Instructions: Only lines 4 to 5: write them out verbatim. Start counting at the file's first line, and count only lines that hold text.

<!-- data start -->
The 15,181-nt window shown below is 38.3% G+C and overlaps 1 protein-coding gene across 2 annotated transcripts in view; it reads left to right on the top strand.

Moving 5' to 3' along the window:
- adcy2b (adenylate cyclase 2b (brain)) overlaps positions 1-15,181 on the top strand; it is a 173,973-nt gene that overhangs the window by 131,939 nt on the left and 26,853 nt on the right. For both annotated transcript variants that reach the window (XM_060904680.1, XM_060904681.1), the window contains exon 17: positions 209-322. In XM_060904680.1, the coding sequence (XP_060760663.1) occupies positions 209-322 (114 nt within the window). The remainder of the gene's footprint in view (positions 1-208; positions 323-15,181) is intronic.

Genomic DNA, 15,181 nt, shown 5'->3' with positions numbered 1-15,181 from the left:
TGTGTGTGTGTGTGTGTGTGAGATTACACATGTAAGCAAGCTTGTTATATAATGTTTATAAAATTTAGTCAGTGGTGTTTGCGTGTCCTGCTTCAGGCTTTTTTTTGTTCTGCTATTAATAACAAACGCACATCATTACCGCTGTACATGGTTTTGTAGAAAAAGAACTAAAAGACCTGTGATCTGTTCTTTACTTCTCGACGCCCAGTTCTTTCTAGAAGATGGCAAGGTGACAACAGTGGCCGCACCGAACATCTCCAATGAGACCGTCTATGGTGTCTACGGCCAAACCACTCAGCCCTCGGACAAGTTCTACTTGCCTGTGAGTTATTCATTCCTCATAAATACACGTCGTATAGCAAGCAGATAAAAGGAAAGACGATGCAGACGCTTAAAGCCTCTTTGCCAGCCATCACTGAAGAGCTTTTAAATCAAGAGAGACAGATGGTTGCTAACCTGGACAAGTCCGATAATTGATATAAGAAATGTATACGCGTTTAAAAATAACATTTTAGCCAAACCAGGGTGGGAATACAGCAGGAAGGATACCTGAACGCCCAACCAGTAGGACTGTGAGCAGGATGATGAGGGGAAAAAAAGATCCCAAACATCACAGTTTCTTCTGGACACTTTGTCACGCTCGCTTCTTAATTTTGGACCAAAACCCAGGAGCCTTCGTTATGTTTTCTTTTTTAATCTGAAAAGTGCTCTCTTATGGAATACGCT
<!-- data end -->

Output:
Genomic DNA, 15,181 nt, shown 5'->3' with positions numbered 1-15,181 from the left:
TGTGTGTGTGTGTGTGTGTGAGATTACACATGTAAGCAAGCTTGTTATATAATGTTTATAAAATTTAGTCAGTGGTGTTTGCGTGTCCTGCTTCAGGCTTTTTTTTGTTCTGCTATTAATAACAAACGCACATCATTACCGCTGTACATGGTTTTGTAGAAAAAGAACTAAAAGACCTGTGATCTGTTCTTTACTTCTCGACGCCCAGTTCTTTCTAGAAGATGGCAAGGTGACAACAGTGGCCGCACCGAACATCTCCAATGAGACCGTCTATGGTGTCTACGGCCAAACCACTCAGCCCTCGGACAAGTTCTACTTGCCTGTGAGTTATTCATTCCTCATAAATACACGTCGTATAGCAAGCAGATAAAAGGAAAGACGATGCAGACGCTTAAAGCCTCTTTGCCAGCCATCACTGAAGAGCTTTTAAATCAAGAGAGACAGATGGTTGCTAACCTGGACAAGTCCGATAATTGATATAAGAAATGTATACGCGTTTAAAAATAACATTTTAGCCAAACCAGGGTGGGAATACAGCAGGAAGGATACCTGAACGCCCAACCAGTAGGACTGTGAGCAGGATGATGAGGGGAAAAAAAGATCCCAAACATCACAGTTTCTTCTGGACACTTTGTCACGCTCGCTTCTTAATTTTGGACCAAAACCCAGGAGCCTTCGTTATGTTTTCTTTTTTAATCTGAAAAGTGCTCTCTTATGGAATACGCT